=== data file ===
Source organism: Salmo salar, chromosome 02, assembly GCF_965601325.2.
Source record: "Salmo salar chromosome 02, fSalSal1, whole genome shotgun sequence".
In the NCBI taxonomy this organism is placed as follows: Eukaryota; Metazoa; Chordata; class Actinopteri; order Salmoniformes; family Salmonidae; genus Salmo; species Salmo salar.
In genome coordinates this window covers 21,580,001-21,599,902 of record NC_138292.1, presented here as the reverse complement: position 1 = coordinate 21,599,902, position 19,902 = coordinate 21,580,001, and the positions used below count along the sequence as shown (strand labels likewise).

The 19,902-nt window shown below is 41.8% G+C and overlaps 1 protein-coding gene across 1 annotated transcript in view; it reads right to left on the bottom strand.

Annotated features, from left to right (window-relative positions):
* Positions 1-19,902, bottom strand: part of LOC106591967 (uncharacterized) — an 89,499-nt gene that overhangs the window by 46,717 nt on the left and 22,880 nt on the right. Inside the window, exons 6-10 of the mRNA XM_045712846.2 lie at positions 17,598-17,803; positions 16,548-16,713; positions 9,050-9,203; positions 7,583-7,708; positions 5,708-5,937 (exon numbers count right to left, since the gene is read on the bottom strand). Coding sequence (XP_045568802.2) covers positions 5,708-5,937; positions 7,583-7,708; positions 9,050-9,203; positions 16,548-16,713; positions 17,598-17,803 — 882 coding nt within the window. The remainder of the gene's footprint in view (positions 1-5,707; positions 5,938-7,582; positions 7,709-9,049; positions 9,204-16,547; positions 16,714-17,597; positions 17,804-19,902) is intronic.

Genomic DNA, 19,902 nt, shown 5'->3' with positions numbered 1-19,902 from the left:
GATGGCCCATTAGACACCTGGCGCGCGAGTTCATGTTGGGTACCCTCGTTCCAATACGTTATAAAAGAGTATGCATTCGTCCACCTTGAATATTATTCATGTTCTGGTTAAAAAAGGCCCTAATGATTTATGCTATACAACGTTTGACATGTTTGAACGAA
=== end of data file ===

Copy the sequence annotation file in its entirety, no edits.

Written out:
Source organism: Salmo salar, chromosome 02, assembly GCF_965601325.2.
Source record: "Salmo salar chromosome 02, fSalSal1, whole genome shotgun sequence".
In the NCBI taxonomy this organism is placed as follows: Eukaryota; Metazoa; Chordata; class Actinopteri; order Salmoniformes; family Salmonidae; genus Salmo; species Salmo salar.
In genome coordinates this window covers 21,580,001-21,599,902 of record NC_138292.1, presented here as the reverse complement: position 1 = coordinate 21,599,902, position 19,902 = coordinate 21,580,001, and the positions used below count along the sequence as shown (strand labels likewise).

The 19,902-nt window shown below is 41.8% G+C and overlaps 1 protein-coding gene across 1 annotated transcript in view; it reads right to left on the bottom strand.

Annotated features, from left to right (window-relative positions):
* Positions 1-19,902, bottom strand: part of LOC106591967 (uncharacterized) — an 89,499-nt gene that overhangs the window by 46,717 nt on the left and 22,880 nt on the right. Inside the window, exons 6-10 of the mRNA XM_045712846.2 lie at positions 17,598-17,803; positions 16,548-16,713; positions 9,050-9,203; positions 7,583-7,708; positions 5,708-5,937 (exon numbers count right to left, since the gene is read on the bottom strand). Coding sequence (XP_045568802.2) covers positions 5,708-5,937; positions 7,583-7,708; positions 9,050-9,203; positions 16,548-16,713; positions 17,598-17,803 — 882 coding nt within the window. The remainder of the gene's footprint in view (positions 1-5,707; positions 5,938-7,582; positions 7,709-9,049; positions 9,204-16,547; positions 16,714-17,597; positions 17,804-19,902) is intronic.

Genomic DNA, 19,902 nt, shown 5'->3' with positions numbered 1-19,902 from the left:
GATGGCCCATTAGACACCTGGCGCGCGAGTTCATGTTGGGTACCCTCGTTCCAATACGTTATAAAAGAGTATGCATTCGTCCACCTTGAATATTATTCATGTTCTGGTTAAAAAAGGCCCTAATGATTTATGCTATACAACGTTTGACATGTTTGAACGAA